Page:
A number of Cook Islanders have left the country to take up freezing works in New Zealand. 21021955
Our people should not be our greatest export and a government that wants to change this will have to address minimum wage and the rights of employees.
In the 1950s my grandfather Teavae Tarurongo,
and my three uncles Teariki, John and Simon, made their way to New Zealand on
board a ship to Auckland, and then finally to Wellington to search for this
elusive quality of life that could not at the time be found in Rarotonga.
The initial idea was to work and like so many
other Pacific families at the time, send that money back home and to eventually
return to Rarotonga, once the work was done and the monies had been saved and
But like so many of our uncles and aunties,
the ties made in Aotearoa would hold them here for so much longer, with work in
freezing works and car manufacturers and the settling down of families, Church
In my own family, only four of the seven
siblings finally returned, and they set the platform for myself and other
cousins to do the same, with only one, my Uncle Teariki returning to Raro to
live, from that original journey so many years before with our grandfather and
Twenty-two dollars an hour is understandably a
drawcard for our mapu, and struggling families living in Rarotonga and in the
Pa Enua, many of who are working for no more than $10 to $12 an hour in roles
and jobs that will not see them progress much further either in wages or
The recent news of workers being drawn to
Aotearoa to fruit pick amongst other roles, or work in freezing works for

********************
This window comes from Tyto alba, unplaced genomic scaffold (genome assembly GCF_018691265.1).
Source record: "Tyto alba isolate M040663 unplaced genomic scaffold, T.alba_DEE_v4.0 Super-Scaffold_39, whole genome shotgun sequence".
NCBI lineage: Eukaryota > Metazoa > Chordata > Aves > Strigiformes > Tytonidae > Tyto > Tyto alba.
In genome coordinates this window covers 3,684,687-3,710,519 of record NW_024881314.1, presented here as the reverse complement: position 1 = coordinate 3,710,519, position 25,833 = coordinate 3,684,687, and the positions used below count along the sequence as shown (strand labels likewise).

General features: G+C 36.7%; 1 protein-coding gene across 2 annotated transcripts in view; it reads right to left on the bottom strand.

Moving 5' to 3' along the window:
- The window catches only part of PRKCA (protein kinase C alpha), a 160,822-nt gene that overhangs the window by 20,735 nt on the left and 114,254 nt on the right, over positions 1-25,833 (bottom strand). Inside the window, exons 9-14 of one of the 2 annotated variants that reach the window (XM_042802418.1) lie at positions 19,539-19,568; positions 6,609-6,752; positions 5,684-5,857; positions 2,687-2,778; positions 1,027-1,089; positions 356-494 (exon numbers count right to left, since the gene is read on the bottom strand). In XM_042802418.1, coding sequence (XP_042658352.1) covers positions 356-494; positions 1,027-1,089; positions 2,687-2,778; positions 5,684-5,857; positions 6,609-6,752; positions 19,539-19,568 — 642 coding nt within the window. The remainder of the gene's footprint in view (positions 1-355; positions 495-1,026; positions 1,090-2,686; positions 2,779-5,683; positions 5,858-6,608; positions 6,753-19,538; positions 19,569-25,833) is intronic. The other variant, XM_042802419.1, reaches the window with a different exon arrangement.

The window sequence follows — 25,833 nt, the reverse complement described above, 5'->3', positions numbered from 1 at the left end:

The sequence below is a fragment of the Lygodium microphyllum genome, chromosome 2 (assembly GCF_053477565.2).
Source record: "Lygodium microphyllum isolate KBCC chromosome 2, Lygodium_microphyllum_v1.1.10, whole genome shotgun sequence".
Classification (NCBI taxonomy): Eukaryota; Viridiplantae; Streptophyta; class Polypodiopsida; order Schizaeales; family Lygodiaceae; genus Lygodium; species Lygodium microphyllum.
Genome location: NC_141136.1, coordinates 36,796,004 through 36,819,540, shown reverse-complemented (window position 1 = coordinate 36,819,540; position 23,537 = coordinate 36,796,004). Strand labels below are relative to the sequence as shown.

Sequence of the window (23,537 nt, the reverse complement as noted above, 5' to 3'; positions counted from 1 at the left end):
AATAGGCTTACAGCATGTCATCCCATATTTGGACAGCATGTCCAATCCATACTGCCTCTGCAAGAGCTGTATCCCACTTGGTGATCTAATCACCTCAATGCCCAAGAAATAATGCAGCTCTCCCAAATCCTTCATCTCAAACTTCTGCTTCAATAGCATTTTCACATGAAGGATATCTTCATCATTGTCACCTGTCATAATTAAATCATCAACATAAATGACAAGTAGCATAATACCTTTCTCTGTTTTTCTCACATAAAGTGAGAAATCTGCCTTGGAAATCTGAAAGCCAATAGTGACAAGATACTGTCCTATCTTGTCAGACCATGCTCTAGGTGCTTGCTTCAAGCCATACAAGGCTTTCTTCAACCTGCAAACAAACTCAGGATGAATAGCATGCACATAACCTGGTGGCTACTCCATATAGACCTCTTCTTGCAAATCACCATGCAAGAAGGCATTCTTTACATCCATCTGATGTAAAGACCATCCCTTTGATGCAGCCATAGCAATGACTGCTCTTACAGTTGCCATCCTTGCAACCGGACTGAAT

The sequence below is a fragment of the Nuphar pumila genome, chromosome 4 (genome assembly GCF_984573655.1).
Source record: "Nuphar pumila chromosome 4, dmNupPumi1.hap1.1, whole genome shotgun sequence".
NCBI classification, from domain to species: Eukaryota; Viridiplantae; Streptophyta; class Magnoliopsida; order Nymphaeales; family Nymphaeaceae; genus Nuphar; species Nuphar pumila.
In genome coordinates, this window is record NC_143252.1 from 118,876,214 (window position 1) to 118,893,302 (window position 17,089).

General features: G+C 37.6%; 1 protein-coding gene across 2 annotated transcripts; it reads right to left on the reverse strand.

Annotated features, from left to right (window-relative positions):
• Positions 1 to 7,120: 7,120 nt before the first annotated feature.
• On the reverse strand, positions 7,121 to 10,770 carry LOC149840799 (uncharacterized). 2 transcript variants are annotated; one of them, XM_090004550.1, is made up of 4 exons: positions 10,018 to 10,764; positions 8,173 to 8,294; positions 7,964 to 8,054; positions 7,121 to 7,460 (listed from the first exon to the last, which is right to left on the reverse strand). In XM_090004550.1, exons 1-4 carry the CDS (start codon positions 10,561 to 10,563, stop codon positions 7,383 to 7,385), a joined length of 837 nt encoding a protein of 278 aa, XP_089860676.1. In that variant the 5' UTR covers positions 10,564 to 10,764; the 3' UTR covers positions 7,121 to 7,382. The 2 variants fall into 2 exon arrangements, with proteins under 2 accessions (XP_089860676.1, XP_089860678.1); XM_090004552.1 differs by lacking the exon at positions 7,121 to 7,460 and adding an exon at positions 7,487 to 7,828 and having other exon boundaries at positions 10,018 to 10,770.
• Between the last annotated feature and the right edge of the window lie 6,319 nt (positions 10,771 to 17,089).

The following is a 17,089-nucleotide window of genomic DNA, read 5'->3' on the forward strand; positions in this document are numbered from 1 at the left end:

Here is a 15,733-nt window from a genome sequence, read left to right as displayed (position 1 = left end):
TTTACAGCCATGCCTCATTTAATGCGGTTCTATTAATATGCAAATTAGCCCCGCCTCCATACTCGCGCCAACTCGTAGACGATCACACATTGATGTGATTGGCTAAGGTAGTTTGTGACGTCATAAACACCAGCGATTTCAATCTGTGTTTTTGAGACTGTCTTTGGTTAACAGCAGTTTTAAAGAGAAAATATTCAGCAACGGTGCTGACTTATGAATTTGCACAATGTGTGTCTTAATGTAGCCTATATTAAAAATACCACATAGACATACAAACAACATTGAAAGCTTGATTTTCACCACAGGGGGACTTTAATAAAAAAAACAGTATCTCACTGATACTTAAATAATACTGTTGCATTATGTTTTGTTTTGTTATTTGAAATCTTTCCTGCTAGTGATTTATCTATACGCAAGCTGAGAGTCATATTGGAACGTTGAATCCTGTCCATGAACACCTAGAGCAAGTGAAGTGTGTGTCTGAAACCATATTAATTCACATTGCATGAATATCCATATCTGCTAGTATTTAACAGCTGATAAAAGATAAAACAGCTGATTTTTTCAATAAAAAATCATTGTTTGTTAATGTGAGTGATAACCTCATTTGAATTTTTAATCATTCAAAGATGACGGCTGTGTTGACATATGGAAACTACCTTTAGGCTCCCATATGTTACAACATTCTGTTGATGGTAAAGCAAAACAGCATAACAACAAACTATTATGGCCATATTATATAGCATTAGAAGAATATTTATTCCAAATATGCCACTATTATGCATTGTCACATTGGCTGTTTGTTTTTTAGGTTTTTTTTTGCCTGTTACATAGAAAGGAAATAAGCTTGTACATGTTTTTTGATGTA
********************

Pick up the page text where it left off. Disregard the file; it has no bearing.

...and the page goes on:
seasonal work has seen families leaving and young men and women leave.
But this is not something new. In fact, we
have been exporting our labour since the 1940s when young women were recruited
to work as maids and housekeepers for farms in the King Country and Waikato. My
Aunty Ngavaine Maropai was one of the first.
We have often maybe wondered what export we
could produce and export and often this has been seen as oranges, copra, lemons
or of lately vanilla and pawpaw, when in fact our greatest export has always
been our people. In a bustling thriving 1950s and 1960s, the need for labour
was great in Aotearoa and a New Zealand passport guaranteed New Zealand a
steady stream of factory workers and manufacturing workers from the Cook
Our New Zealand passport has ensured access to
New Zealand as a realm country that has come at a great cost to our homeland
with a loss of labour and very little money over the years coming back into the
Cook Islands, especially when we compare this to Samoa who received $273
million in remittance from Samoans around the world in 2019. Compounded to this
issue for the Cook Islands is the amount of money sent out of the country by
foreign workers, to New Zealand, Fiji, the Philippines and Indonesia that
doesn’t get circulated again into our economy.
Never before have we been faced with the
labour dilemma and in a global pandemic where an estimated 17,000 resident in
the Cook Islands are buoyed by a foreign working population, some estimate as
over 3000, that may or may not include the number of foreign workers from New
Zealand, and with a sizeable amount of that foreign worker population sending
money home. A figure of what that amount could be would shine a light on how
much money is actually leaving the country and economy, let alone the issues
faced with workers leaving our shores and some, if not many, never to return.
These multi layered issues touch on so many
things and the minimum wage is just one. That local teachers teaching NCEA
subjects are paid more than $14,000 less than their New Zealand contracted
counterparts for a job they do, similarly speaks to the dilemma we face. I am
cognisant of that as I once was a contract worker, and am now working in New
Zealand to build for our future back in Rarotonga.
Our people should not be our greatest export
and a government that wants to change this will have to address union
membership and worker rights – wages, the minimum wage and the rights of
employees. But to do that, they will have to turn up to work and sit in
Parliament more than 10 days in a year – and not through proxy voting, or being
able to vote when absent, this should never be allowed.